Thursday, January 26, 2012
Surprise! We're going to Disney World.
You know those Disney advertisements where the parents surprise the kids that they are going on a trip? I confess, I choke up when I watch them.
I grew up being raised on Disney. We lived in California for a time as did my grandparents, so I can't even count the number of times I've been to Disneyland. My sisters and I would play the Disney princesses. (I was Snow White and the others were Cinderella and Aurora--yep dating myself a little here). I had an old 33 record that had all the songs from Cinderella. I had another 33 that told the story of Snow White in addition to the music.
In short we are/were Disneyphiles.
For many years I've heard great stories about parents surprising their children with a trip to Disney--then Disney began showing the linked ad from above. I wanted to do this for my kids.
Two problems--1) Disney can be really expensive--especially for a family of my size. 2) Those great videos and stories where they tell the kids they are leaving for the airport right now? Yeah, that doesn't work so well with kids on the Autism spectrum. My boys need sign posts and time to adjust to ideas.
So a compromise. I did a lot of research over several months and when I heard Disney had brought back the free dining plan again I jumped on it. I made all of our reservations and I was bursting with the secret.
As I said, my children need time to adjust to ideas. My husband and I talked about it and decided that we would tell the kids a couple of months before the actual vacation so they would also have a chance to earn and save money for souvenirs.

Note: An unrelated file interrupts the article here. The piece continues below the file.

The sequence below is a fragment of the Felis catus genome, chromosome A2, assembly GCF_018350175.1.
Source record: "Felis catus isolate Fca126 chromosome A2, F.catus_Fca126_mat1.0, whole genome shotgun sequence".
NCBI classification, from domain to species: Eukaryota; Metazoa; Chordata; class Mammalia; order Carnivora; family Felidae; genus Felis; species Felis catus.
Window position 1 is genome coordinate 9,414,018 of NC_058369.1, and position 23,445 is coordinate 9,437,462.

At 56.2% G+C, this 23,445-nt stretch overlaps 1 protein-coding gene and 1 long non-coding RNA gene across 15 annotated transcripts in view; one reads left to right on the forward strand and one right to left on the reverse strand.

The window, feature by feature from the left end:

On my son's birthday I set things in motion by having a letter delivered to him by "owl" (or so the server at the pizza parlor said) which set all of the kids off on an adventure. When we got home from the pizza parlor, (and no, I didn't have them make a Mickey shaped pizza though I sort of wish I had), they had to go around the house collecting objects and filling tasks--most of them related to Disney or Harry Potter (my kids are HUGE fans). I even made wands out of chocolate dipped pretzel sticks (the long ones), but I was remiss in getting any pictures.
The end reward was supposed to be cookies--literally found in the cupboard under the stairs--though I had been making them in secret and the royal icing hadn't dried completely, so they ended up being found inside the second fridge. I found my inspiration here. She is much more talented than I am.
It was my first attempt at edible royal icing and I discovered three things. 1) It's probably better to start with smaller amounts of icing and make more rather than trying to find creative ways to use up white, black and red icing. 2) Getting the right consistency for both outlining and filling in is trickier than it looks on paper. 3) Gel food dyes--especially black--can leave a nasty stain on your tongue and teeth. Brush immediately after eating.
Below are some of our attempts of baking more cookies and using more icing.
We took our vacation this last fall (another reason I didn't post) and we had a great time. I had to skip a few rides given my current project (baby on board), but being pregnant made me change my focus-it was okay if we were slower paced and if we didn't get to the opening gates 1/2 hour before the parks opened. We enjoyed ourselves and each others company and it made the difference.
As a side note--I recommend families with ASD children look into disability passes for theme parks. Most parks have them, but I would not have known about them were it not for a good friend whose child is also autistic.